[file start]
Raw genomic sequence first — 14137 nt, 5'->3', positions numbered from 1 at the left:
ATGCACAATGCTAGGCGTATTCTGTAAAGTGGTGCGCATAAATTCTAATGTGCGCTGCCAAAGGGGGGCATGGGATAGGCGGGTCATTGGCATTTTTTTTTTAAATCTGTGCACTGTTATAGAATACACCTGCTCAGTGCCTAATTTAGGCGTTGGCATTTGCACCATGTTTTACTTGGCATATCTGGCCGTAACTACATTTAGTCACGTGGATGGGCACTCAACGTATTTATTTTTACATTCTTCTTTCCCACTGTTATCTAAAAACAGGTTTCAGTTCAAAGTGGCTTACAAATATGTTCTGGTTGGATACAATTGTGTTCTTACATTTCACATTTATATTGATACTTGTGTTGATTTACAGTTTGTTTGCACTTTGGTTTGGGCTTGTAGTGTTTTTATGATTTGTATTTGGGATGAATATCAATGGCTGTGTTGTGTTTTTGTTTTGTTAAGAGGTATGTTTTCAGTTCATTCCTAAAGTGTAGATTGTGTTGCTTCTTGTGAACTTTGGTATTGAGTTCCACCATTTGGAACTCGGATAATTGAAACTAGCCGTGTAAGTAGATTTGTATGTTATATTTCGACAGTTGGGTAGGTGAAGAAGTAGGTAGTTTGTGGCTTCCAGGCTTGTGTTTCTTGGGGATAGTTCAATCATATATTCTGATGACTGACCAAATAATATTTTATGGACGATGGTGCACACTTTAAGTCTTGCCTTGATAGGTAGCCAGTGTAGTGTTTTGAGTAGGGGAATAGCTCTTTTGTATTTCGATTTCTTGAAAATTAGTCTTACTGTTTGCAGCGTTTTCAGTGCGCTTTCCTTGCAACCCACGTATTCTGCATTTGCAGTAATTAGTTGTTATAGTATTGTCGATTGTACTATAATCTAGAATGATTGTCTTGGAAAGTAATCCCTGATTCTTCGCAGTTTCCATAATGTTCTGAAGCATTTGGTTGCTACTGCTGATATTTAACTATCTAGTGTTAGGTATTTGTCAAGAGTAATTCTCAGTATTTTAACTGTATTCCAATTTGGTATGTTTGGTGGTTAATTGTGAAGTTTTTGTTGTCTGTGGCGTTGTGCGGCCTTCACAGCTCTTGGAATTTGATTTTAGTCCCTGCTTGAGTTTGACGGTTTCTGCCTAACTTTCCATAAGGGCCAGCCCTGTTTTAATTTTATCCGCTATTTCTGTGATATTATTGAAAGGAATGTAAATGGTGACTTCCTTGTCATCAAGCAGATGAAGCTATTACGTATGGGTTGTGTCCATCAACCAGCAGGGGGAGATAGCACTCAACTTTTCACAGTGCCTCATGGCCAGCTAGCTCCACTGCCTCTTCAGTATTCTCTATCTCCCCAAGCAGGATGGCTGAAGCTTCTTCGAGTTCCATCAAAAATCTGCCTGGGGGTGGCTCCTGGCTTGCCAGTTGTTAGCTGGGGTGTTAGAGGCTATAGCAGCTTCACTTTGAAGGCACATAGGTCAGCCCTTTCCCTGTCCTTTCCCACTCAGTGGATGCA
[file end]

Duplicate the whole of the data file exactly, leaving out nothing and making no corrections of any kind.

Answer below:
Raw genomic sequence first — 14137 nt, 5'->3', positions numbered from 1 at the left:
ATGCACAATGCTAGGCGTATTCTGTAAAGTGGTGCGCATAAATTCTAATGTGCGCTGCCAAAGGGGGGCATGGGATAGGCGGGTCATTGGCATTTTTTTTTTAAATCTGTGCACTGTTATAGAATACACCTGCTCAGTGCCTAATTTAGGCGTTGGCATTTGCACCATGTTTTACTTGGCATATCTGGCCGTAACTACATTTAGTCACGTGGATGGGCACTCAACGTATTTATTTTTACATTCTTCTTTCCCACTGTTATCTAAAAACAGGTTTCAGTTCAAAGTGGCTTACAAATATGTTCTGGTTGGATACAATTGTGTTCTTACATTTCACATTTATATTGATACTTGTGTTGATTTACAGTTTGTTTGCACTTTGGTTTGGGCTTGTAGTGTTTTTATGATTTGTATTTGGGATGAATATCAATGGCTGTGTTGTGTTTTTGTTTTGTTAAGAGGTATGTTTTCAGTTCATTCCTAAAGTGTAGATTGTGTTGCTTCTTGTGAACTTTGGTATTGAGTTCCACCATTTGGAACTCGGATAATTGAAACTAGCCGTGTAAGTAGATTTGTATGTTATATTTCGACAGTTGGGTAGGTGAAGAAGTAGGTAGTTTGTGGCTTCCAGGCTTGTGTTTCTTGGGGATAGTTCAATCATATATTCTGATGACTGACCAAATAATATTTTATGGACGATGGTGCACACTTTAAGTCTTGCCTTGATAGGTAGCCAGTGTAGTGTTTTGAGTAGGGGAATAGCTCTTTTGTATTTCGATTTCTTGAAAATTAGTCTTACTGTTTGCAGCGTTTTCAGTGCGCTTTCCTTGCAACCCACGTATTCTGCATTTGCAGTAATTAGTTGTTATAGTATTGTCGATTGTACTATAATCTAGAATGATTGTCTTGGAAAGTAATCCCTGATTCTTCGCAGTTTCCATAATGTTCTGAAGCATTTGGTTGCTACTGCTGATATTTAACTATCTAGTGTTAGGTATTTGTCAAGAGTAATTCTCAGTATTTTAACTGTATTCCAATTTGGTATGTTTGGTGGTTAATTGTGAAGTTTTTGTTGTCTGTGGCGTTGTGCGGCCTTCACAGCTCTTGGAATTTGATTTTAGTCCCTGCTTGAGTTTGACGGTTTCTGCCTAACTTTCCATAAGGGCCAGCCCTGTTTTAATTTTATCCGCTATTTCTGTGATATTATTGAAAGGAATGTAAATGGTGACTTCCTTGTCATCAAGCAGATGAAGCTATTACGTATGGGTTGTGTCCATCAACCAGCAGGGGGAGATAGCACTCAACTTTTCACAGTGCCTCATGGCCAGCTAGCTCCACTGCCTCTTCAGTATTCTCTATCTCCCCAAGCAGGATGGCTGAAGCTTCTTCGAGTTCCATCAAAAATCTGCCTGGGGGTGGCTCCTGGCTTGCCAGTTGTTAGCTGGGGTGTTAGAGGCTATAGCAGCTTCACTTTGAAGGCACATAGGTCAGCCCTTTCCCTGTCCTTTCCCACTCAGTGGATGCA